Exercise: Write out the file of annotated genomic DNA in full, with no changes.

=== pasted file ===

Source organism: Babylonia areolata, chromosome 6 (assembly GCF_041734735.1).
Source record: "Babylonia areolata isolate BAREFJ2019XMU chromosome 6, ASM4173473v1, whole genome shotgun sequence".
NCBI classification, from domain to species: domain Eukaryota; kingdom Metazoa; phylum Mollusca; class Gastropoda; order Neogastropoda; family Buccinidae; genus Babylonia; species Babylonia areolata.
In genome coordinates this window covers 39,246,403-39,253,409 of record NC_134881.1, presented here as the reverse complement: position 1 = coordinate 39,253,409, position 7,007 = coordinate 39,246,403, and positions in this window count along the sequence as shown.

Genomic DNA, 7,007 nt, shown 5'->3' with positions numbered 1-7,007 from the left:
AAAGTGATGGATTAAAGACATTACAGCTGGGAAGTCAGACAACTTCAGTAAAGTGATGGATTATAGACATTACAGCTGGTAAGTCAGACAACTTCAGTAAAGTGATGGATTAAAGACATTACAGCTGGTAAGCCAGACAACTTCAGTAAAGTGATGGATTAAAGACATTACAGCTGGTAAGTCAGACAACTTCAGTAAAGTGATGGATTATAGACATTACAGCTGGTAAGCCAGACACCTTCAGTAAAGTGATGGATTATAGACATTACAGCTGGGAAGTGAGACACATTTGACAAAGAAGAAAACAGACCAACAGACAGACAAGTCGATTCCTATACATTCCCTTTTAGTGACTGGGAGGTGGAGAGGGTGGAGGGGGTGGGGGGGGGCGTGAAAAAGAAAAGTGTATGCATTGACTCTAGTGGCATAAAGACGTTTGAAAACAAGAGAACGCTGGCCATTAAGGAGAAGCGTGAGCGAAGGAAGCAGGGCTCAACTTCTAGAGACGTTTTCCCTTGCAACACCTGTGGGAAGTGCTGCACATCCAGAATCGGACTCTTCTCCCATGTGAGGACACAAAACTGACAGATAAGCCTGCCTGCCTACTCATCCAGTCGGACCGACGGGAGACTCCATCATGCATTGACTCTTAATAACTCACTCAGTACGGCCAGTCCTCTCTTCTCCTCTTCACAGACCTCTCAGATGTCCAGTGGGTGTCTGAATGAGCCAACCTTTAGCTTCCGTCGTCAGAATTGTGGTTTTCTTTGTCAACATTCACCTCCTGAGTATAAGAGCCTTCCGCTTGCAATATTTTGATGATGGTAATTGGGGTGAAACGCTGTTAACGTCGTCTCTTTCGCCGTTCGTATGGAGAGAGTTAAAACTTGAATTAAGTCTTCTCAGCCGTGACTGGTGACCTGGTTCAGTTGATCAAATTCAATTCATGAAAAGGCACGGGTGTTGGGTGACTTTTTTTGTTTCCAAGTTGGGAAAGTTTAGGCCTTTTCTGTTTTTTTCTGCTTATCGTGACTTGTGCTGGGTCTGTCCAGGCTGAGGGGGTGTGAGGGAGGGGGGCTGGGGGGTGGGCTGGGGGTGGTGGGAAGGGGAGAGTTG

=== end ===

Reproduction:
Source organism: Babylonia areolata, chromosome 6 (assembly GCF_041734735.1).
Source record: "Babylonia areolata isolate BAREFJ2019XMU chromosome 6, ASM4173473v1, whole genome shotgun sequence".
NCBI classification, from domain to species: domain Eukaryota; kingdom Metazoa; phylum Mollusca; class Gastropoda; order Neogastropoda; family Buccinidae; genus Babylonia; species Babylonia areolata.
In genome coordinates this window covers 39,246,403-39,253,409 of record NC_134881.1, presented here as the reverse complement: position 1 = coordinate 39,253,409, position 7,007 = coordinate 39,246,403, and positions in this window count along the sequence as shown.

Genomic DNA, 7,007 nt, shown 5'->3' with positions numbered 1-7,007 from the left:
AAAGTGATGGATTAAAGACATTACAGCTGGGAAGTCAGACAACTTCAGTAAAGTGATGGATTATAGACATTACAGCTGGTAAGTCAGACAACTTCAGTAAAGTGATGGATTAAAGACATTACAGCTGGTAAGCCAGACAACTTCAGTAAAGTGATGGATTAAAGACATTACAGCTGGTAAGTCAGACAACTTCAGTAAAGTGATGGATTATAGACATTACAGCTGGTAAGCCAGACACCTTCAGTAAAGTGATGGATTATAGACATTACAGCTGGGAAGTGAGACACATTTGACAAAGAAGAAAACAGACCAACAGACAGACAAGTCGATTCCTATACATTCCCTTTTAGTGACTGGGAGGTGGAGAGGGTGGAGGGGGTGGGGGGGGGCGTGAAAAAGAAAAGTGTATGCATTGACTCTAGTGGCATAAAGACGTTTGAAAACAAGAGAACGCTGGCCATTAAGGAGAAGCGTGAGCGAAGGAAGCAGGGCTCAACTTCTAGAGACGTTTTCCCTTGCAACACCTGTGGGAAGTGCTGCACATCCAGAATCGGACTCTTCTCCCATGTGAGGACACAAAACTGACAGATAAGCCTGCCTGCCTACTCATCCAGTCGGACCGACGGGAGACTCCATCATGCATTGACTCTTAATAACTCACTCAGTACGGCCAGTCCTCTCTTCTCCTCTTCACAGACCTCTCAGATGTCCAGTGGGTGTCTGAATGAGCCAACCTTTAGCTTCCGTCGTCAGAATTGTGGTTTTCTTTGTCAACATTCACCTCCTGAGTATAAGAGCCTTCCGCTTGCAATATTTTGATGATGGTAATTGGGGTGAAACGCTGTTAACGTCGTCTCTTTCGCCGTTCGTATGGAGAGAGTTAAAACTTGAATTAAGTCTTCTCAGCCGTGACTGGTGACCTGGTTCAGTTGATCAAATTCAATTCATGAAAAGGCACGGGTGTTGGGTGACTTTTTTTGTTTCCAAGTTGGGAAAGTTTAGGCCTTTTCTGTTTTTTTCTGCTTATCGTGACTTGTGCTGGGTCTGTCCAGGCTGAGGGGGTGTGAGGGAGGGGGGCTGGGGGGTGGGCTGGGGGTGGTGGGAAGGGGAGAGTTG